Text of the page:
Thyroid eye disease shows unimodal age distribution, peaking at younger ages in certain races
A detailed overview of thyroid eye disease (TED), including new insights like a single-peak age distribution and variations in prevalence among different races, was discussed in a cross-sectional analysis of IRIS® Registry patients. The findings confirm that being female, smoking, and having Type 1 diabetes are consistent risk factors for TED, aligning with previous studies.
The prevalence of TED was estimated to be 0.09% among the registry patients. The condition showed a unimodal age distribution, with the highest prevalence observed in individuals aged 50 to 59 years (0.12%). In addition, TED was found to be more prevalent in females compared to males (0.12% vs 0.04%) and in non-Hispanic individuals compared to Hispanics (0.10% vs 0.05%).
Race was also identified as a factor influencing TED prevalence, ranging from 0.08% in Asians to 0.12% in Black/African-Americans. Furthermore, each racial group exhibited varying ages of peak prevalence.
The study’s multivariate analysis identified several factors associated with TED. This included age, with higher odds ratios observed in older age groups compared to individuals aged 18 to 29 years. Female sex was associated with a 3.5 times higher risk of TED compared to males. Race also played a role, with Black individuals having a slightly higher risk compared to White individuals, while Asians had a slightly lower risk. Smoking status was found to be a significant factor, with both former and current smokers having an increased risk compared to never smokers.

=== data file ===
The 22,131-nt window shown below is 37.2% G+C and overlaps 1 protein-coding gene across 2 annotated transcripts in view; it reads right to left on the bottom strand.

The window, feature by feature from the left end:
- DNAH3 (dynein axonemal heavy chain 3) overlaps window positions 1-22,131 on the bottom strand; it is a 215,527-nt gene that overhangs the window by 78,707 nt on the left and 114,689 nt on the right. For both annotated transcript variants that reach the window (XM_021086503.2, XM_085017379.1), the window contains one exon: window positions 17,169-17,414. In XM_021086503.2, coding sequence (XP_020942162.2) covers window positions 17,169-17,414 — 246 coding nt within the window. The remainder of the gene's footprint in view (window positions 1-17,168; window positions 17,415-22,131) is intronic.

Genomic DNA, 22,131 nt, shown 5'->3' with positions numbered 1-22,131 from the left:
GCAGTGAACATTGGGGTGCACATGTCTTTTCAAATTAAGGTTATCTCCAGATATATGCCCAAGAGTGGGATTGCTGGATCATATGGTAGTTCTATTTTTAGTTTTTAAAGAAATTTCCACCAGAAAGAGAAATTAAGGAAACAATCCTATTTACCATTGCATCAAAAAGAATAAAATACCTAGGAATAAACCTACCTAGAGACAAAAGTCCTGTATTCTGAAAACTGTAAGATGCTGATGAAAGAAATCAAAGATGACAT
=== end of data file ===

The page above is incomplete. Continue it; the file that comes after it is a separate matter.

In addition, individuals with Type 1 diabetes were nearly twice as likely to develop TED compared to those without diabetes.
Ramesh S, Zhang QE, Sharpe J, et al. Thyroid Eye Disease (TED) and its Vision Threatening Manifestations in the Academy IRIS® Registry: 2014-2018. Am J Ophthalmol. 2023;S0002-9394(23)00185-X. doi: 10.1016/j.ajo.2023.04.013. Epub ahead of print. PMID: 37201696.